Joe Arridy, the mentally challenges man executed for a crime he did not commit, was granted a posthumous pardon by Governor Bill Ritter of Colorado on Jan 7, 2011. With the stroke of a pen the compassionate governor righted a wrong exonerating a man who was put to death in the gas chamber at the Canyon City Territorial Prison 72 years ago. Though Little Joe has since been diseased his haunting memory lived in the hearts and souls of those who knew his innocence. The noble efforts of renowned humanitarian Robert Perske and attorney David Martinez were not in vain for Joe was vindicated of a crime he did not have the capacity to understand or commit. Perske and Martinez selflessly achieved the impossible while facing insurmountable odds in obtaining this historic pardon of a dead man. But there was another champion in my eyes who fought for Joe’s justice. He introduced me to the plight of the man/child Joe Arridy. His weapon of choice was the pen and his name is Daniel Sanchez Leonetti, author of the screenplay “Woodpecker Waltz”.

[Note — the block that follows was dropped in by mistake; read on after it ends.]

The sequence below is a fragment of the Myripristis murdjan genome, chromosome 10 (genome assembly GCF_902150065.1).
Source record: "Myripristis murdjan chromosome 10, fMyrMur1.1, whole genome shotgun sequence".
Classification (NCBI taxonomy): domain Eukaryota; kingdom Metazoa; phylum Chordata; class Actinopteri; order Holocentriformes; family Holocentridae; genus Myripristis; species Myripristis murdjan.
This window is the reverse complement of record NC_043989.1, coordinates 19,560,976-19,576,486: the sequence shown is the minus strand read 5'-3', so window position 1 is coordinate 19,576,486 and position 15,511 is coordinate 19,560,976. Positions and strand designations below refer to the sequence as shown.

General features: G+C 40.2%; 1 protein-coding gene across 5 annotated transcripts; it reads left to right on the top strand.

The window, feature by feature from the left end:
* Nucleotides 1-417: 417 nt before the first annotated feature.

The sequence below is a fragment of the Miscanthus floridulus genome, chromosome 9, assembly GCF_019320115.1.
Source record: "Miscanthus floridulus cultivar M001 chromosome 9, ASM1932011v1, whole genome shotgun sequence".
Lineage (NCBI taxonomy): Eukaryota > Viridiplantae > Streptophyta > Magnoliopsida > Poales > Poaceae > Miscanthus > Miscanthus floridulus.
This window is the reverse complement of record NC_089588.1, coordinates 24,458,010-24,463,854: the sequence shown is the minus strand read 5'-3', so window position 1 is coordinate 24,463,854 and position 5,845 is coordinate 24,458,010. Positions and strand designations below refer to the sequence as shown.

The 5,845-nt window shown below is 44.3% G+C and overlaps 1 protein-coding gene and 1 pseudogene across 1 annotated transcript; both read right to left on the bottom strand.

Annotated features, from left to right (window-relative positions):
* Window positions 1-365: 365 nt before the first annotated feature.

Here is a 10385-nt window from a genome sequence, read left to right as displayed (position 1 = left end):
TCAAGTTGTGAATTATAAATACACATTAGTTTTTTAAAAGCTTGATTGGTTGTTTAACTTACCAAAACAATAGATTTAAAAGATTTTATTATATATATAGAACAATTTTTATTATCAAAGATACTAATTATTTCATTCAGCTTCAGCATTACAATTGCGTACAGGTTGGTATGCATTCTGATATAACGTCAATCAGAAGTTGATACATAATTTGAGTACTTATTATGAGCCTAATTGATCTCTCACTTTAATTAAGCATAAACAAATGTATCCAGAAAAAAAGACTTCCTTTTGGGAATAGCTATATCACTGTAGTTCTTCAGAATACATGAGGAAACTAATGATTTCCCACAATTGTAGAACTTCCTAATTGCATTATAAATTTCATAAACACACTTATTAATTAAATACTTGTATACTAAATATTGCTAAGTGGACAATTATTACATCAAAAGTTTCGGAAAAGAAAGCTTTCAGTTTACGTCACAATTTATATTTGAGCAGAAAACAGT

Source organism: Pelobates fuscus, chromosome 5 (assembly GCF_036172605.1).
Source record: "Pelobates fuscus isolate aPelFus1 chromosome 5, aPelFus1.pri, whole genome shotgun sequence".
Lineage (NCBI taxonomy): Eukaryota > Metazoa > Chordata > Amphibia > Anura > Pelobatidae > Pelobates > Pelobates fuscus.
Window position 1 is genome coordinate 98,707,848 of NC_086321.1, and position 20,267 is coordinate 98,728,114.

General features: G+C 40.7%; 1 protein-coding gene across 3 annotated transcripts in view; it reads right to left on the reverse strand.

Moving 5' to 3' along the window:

Though I’ve written about Dan and his screenplay Woodpecker Waltz in the past I felt the need to speak with him again since Joe was finally exonerated. Dan was emotionally drawn to this mentally challenged man/child who suffered unfathomable abuses throughout his life. His screenplay was more than a movie about sadness and mistaken identity but rather a journey into the human psyche in an era where prejudices and hatred reigned. Joe was of Syrian decent and mentally challenged making him the perfect target for a career minded prosecutor and a hate filled population that had little regard for the truth.